A journey to the other side of the world

Article written by Inès Ollivier, on the 29/12/2021

My journey to Antarctica began on November 11th, 2021, when I boarded a plane to Paris to spend a week with family and friends before the departure. A week later, I was back in Paris to catch the plane that would bring me to Hobart, Tasmania, Australia. It took 3 planes, two stopovers in Singapore and Melbourne, 17 000 km and approximately 30 hours of travelling to finally reach destination. Well, not quite yet… but a first step towards the white continent.

The purpose of this travel was to go on field mission for my PhD project. I stayed at the two research stations Dumont dUrville and Concordia to install and maintain instruments measuring the water isotopes in the polar atmosphere and collect snow samples to study the exchanges of water isotopes between the atmosphere and the snowpack at the diurnal cycle. These data will be used to better understand the water cycle dynamics in Antarctica and the climate signal imprinted in the snow.

I travelled with a group of about 40 people, scientists, technicians, some will be staying a year and others, like me, just a couple of months. In the empty airport, the authorities welcomed us already knowing that we would be only passing by before leaving for Antarctica. Hobart is one of the entry gates towards Antarctica, and France have historically been going through this town during polar expeditions, as of Jules Dumont d’Urville with his crew when they discovered the Terre Adélie.

After landing, a bus led us to a hotel in the city center, not so far from the harbor, where we spent the following two weeks in strict quarantine. Because of the covid pandemic, the French authorities put in place a period of isolation for each Antarctic expeditioner, to prevent the virus entering the continent and risking the lives of the people already on the station. There, the possibilities to evacuate a sick person are very limited, as well as the hospital capacities to treat severe illness or injury.

It was nighttime when we arrived in Hobart, so we couldn’t see much of the area, but at least the refreshing smell of wet eucalyptus in the air. Once at the hotel, the staff escorted me to my room, home for the next weeks. Starting from this moment, I was not allowed to go outside, to see other people, to get too close to the guards. Nevertheless, the room was very nice and comfortable, kind of a small apartment. A lounge area, with a couch and a coffee table, a corridor and a big double bed and bathroom. It was on the ground floor, and there was a window and a door close by the bed with a view on the outside. I could see some trees, and from time to time a guard passing by. Of course, I couldn’t open the door to enjoy outside, but I was allowed to open the window a bit to get some fresh air inside. The food was brought three times a day and deposited outside my room on a chair by the door. I had to wait a couple of minutes before opening the front door and grab the food that I could eat inside my room.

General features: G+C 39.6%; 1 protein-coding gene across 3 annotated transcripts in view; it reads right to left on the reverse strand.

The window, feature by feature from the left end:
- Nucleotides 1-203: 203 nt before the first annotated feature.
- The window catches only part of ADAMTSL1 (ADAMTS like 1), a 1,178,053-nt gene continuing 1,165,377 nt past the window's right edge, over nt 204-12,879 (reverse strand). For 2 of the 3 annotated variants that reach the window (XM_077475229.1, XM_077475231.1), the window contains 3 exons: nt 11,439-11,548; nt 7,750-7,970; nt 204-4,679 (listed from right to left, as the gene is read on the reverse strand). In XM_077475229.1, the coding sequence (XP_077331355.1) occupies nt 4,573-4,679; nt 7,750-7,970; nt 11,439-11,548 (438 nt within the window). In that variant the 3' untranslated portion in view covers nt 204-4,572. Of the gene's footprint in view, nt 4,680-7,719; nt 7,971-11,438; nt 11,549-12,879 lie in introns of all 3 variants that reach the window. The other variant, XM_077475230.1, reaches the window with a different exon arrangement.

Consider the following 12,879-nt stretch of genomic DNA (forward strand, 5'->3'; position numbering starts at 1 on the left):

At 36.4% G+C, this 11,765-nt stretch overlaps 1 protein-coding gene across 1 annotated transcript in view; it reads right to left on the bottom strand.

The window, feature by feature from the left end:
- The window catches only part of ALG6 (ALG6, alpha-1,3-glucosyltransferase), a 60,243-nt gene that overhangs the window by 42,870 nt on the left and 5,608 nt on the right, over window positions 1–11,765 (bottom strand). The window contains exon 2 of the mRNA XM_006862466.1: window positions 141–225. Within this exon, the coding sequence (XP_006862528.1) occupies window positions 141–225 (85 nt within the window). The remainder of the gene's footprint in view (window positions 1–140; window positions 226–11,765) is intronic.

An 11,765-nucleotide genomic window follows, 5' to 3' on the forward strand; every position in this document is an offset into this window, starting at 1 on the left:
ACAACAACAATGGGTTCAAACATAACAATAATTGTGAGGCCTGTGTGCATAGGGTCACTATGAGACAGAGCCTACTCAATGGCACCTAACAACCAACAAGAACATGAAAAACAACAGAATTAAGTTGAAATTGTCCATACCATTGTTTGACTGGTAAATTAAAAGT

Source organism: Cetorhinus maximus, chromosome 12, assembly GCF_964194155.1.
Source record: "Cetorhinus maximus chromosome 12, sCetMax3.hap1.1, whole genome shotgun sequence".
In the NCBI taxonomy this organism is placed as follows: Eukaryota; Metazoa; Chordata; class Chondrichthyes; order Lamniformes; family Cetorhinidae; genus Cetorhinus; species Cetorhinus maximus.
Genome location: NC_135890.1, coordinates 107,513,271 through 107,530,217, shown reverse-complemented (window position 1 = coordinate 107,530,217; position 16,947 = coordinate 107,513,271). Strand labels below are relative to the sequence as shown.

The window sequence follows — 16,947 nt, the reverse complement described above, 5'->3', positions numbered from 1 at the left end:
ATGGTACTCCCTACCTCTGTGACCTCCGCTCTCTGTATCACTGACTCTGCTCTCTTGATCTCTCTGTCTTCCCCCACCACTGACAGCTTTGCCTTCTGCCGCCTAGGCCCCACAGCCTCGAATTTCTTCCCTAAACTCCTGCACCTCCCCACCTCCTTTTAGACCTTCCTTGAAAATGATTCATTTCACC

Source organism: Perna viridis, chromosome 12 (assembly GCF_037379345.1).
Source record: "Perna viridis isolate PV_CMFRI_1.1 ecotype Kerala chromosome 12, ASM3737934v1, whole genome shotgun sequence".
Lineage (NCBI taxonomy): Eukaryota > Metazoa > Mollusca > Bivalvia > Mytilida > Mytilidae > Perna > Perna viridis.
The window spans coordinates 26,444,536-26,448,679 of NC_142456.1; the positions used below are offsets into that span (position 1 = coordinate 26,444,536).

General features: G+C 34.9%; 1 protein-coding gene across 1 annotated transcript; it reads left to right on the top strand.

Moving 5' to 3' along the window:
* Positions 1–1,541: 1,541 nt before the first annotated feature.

My hotel room, the view on the outside

During the following days after our arrival, we took a covid test and when the result came negative, we were allowed to go outside once a day, for 30 minutes, in a small, dedicated area. I enjoyed this moment, where I could walk a bit, and sometimes even do a bit of running! Otherwise, I kept myself occupied with work, reading, exercise or knitting. The first week went relatively slow, the challenging part was to not be able to go outside when I wanted, but during time slots fixed the day before. The second week flew by, and in no time, I was out!

A bus came to pick us up at the hotel and took us to the harbor, where we discovered the icebreaker that would take us to Antarctica: l’Astrolabe. It was not the first time I was seeing it, but still the same strong feeling of excitement to board it and ship towards the white continent. The marines warned us on the dock that it was going to be a rough crossing, the ship will be moving a lot, especially since it has a flat bottom to move through sea ice. We spent the first night in Hobart’s Bay, safe from the waves, and the next day we started moving towards south. A couple hours later, the waves were already 45m high, and I was not
able to stay longer at the bridge of the ship, so I went back to my cabin. I almost got sick, but layed down and didn’t go out for the following 26h. The doctor came and gave me some fruits to eat, the only food I had during that time. After this, I was feeling better, and hungry, so I went to dinner and could enjoy the rest of the crossing.


L’Astrolabe through the Southern Ocean and the Antarctic pack ice

A day before the arrival, we started to see some pack ice, sea ice broken into pieces. The ship went through it and continued its route. We passed by some big icebergs, saw some whales along the way, it was just incredibly beautiful. We arrived close to the continent at sunset, and spotted Dumont d’Urville just before going to bed. A last night on the ship, before setting foot on the ground!


The ship at Dumont d’Urville, Dumont d’Urville research station and an iceberg